Step By Step
Nope, no photo today. A pic of the Intrepid in a Walmart parking lot in Jefferson City, Missouri just isn’t that exciting. Once I reached Kansas, I noticed that there was some greenery on either side of the highways, and in Missouri, it’s doubly so. Trees, bushes, weeds, you name it, it’s lush. And the rolling hills are a bit like Wisconsin – the cruise control is getting a workout now, though that’s not the most fuel-efficient way to travel. Still, I’ve been reaching 15 MPG as a daily average, which is pretty good for the 2008 series of Ford diesels. They’re reputed to be the worst of the bunch, thanks to the quirks of the then-new emissions system and tow-oriented axle ratios that were soon after found to be overkill. Ford went to taller ratios afterward, once Ford convinced itself that the motor wouldn’t bust a gut. That probably involved a little anxiety, since some 80% of all Super Dutys are estimated to regularly used for towing of some kind. Not something you’ll be tempted to bring up at your next party, but there it is.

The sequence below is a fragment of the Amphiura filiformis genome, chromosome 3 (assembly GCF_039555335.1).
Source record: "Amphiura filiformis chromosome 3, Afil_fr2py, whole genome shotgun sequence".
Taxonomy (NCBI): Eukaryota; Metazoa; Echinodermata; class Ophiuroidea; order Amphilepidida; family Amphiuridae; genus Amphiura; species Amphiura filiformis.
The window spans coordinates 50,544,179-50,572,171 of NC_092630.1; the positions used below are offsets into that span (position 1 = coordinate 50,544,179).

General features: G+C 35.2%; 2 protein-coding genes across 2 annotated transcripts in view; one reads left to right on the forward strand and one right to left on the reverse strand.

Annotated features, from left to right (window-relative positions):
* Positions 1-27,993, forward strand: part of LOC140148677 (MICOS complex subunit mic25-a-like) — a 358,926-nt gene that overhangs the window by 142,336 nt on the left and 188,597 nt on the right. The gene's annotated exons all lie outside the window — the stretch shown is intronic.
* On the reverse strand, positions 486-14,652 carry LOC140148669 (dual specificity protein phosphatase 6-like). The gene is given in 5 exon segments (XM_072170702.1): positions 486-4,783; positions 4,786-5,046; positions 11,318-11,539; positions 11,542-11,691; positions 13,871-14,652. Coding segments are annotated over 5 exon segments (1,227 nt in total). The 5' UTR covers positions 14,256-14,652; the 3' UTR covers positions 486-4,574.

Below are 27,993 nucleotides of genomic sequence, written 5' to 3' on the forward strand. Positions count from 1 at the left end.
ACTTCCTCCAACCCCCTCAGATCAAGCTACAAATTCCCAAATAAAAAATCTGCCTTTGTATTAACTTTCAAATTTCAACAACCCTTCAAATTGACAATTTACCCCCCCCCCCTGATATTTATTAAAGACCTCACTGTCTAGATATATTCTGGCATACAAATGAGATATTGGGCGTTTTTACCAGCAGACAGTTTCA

I’m on a travel schedule, but since I’m taking state and county highways almost exclusively, the small towns here in Missouri are a far cry from the near-ghost towns farther west. There’s often something worth a stop here and there, and the towns are comparatively vibrant and proud. And, my policy of trying to hit locally-owned cafes instead of national franchises is still paying off big. One town offered Shirley’s Highway Cafe, and I managed to have a pretty sumptuous breakfast at 2 PM for no more than Burger King would have cost. Plus, the staff greets you warmly as soon as you limp through the door. Good food, generous portions. Between the roads and the businesses, it’s just a different experience than my usual Interstate commute has been in the past. With the emphasis off of mile count and on enjoy-the-trip, it’s been nice.